For some it’s not as simple as looking in the paper and picking a block out. There are far more factors to consider and below are some of the most important considerations to take into account before purchasing your next block of land.
Is the block of land you are considering on a sloping block. If so you have some decisionsyou have to make when it comes to the design of your home. If you are wanting to flatten out all or a portion of your new home you need to take into consideration the cost of a site cut. Moreover; how are the soil conditions for this site cut, speak to a professional and discuss the local soil conditions, a local builder will be able to help you out with your decision making. This may include: Rock, fill from easements, previous trees, septic tanks, swimming pools and the like which may previously been on your block. These will all play a part in the site cut and costs of your design.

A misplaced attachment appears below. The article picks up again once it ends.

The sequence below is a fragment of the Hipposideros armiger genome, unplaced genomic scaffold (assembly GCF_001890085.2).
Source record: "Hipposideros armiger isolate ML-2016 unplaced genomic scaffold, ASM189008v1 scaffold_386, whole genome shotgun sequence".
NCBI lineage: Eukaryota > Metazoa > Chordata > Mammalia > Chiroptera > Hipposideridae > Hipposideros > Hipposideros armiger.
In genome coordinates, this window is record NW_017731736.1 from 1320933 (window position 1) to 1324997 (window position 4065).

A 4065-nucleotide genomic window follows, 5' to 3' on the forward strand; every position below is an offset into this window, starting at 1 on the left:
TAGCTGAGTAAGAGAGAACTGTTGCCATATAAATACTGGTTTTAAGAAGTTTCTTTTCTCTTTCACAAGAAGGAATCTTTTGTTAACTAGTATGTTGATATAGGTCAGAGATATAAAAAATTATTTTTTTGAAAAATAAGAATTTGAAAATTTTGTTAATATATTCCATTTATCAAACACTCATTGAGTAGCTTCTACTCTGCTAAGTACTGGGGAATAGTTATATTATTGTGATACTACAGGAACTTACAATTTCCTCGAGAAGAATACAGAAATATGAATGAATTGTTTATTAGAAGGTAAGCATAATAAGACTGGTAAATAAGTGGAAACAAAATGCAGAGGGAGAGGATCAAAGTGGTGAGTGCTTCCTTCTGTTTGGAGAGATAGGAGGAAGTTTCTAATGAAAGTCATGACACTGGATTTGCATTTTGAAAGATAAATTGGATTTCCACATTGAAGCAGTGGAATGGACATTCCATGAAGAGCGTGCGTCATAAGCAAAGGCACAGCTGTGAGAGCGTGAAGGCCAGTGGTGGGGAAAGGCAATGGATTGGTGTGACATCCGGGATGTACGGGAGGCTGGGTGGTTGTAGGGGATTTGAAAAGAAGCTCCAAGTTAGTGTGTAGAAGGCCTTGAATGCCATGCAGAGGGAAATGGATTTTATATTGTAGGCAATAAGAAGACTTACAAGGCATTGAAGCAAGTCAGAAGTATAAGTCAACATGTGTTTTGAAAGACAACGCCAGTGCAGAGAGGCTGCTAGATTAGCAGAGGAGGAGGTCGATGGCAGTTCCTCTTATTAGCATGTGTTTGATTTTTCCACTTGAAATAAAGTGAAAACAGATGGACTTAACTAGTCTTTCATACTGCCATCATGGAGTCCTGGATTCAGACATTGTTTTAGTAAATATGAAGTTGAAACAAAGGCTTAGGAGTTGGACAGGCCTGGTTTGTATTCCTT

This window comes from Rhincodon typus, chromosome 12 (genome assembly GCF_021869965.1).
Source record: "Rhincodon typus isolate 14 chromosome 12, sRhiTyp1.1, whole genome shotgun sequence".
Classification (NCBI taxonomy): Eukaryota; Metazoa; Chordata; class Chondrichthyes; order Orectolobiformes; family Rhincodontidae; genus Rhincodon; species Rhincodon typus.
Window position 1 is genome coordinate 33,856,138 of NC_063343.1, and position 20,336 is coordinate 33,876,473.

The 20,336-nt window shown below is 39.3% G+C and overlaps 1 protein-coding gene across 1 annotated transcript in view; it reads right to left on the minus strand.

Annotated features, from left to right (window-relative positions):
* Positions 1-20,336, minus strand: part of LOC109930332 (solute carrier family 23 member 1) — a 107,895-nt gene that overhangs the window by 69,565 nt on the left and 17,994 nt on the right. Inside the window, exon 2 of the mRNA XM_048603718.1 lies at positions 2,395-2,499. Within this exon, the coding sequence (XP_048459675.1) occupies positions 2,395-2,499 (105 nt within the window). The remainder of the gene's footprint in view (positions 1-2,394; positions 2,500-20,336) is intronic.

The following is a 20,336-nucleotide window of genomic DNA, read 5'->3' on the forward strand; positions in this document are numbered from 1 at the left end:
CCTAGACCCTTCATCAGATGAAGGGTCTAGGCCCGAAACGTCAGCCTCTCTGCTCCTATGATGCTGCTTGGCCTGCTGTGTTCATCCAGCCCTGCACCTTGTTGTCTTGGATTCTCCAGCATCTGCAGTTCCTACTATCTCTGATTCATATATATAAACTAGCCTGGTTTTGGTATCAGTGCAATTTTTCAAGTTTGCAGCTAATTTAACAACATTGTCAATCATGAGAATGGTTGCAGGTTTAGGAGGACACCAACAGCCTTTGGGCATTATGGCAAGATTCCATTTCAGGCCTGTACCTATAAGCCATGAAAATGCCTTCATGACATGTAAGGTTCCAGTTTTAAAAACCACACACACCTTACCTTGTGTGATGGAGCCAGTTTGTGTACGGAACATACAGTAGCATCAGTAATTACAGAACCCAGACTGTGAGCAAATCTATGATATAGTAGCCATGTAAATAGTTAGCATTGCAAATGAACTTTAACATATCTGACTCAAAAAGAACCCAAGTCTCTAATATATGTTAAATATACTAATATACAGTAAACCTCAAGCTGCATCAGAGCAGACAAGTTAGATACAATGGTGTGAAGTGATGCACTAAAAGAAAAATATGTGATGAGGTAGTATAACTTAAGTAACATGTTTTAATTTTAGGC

Are there trees on your building envelope. If there are trees on your building envelope, can they be removed? do you have to go through town planning from the local council to obtain approval for the removal of these trees? Once they are removed bored concrete piers or screw piles may have to be installed to hold up your new home (consult a soil and structral engineer).
Site costs can vary quiet substaintially and play a big part in your overall budget. These can range from $5,000 – $60,000. So becareful when selecting your block and your builder. Make sure you ask all the right questions from the right professionals
Because of the recent changes to the energy efficiency requirements orientation of your home is crucial. As a rule of thumb, the narrow ends of your home are best on the West and East with the wide sides facing north and south. Living areas should be facing north if possible.
Why do I say this? In recent discussions with our energy efficiency assessors the new 6 star energy ratings will be met by most builders by taking the following actions on their home designs;
- Upgrading ceiling insulation to R4.0
- Adding subfloor insulation to R2.0
- Double glazing some if not all windows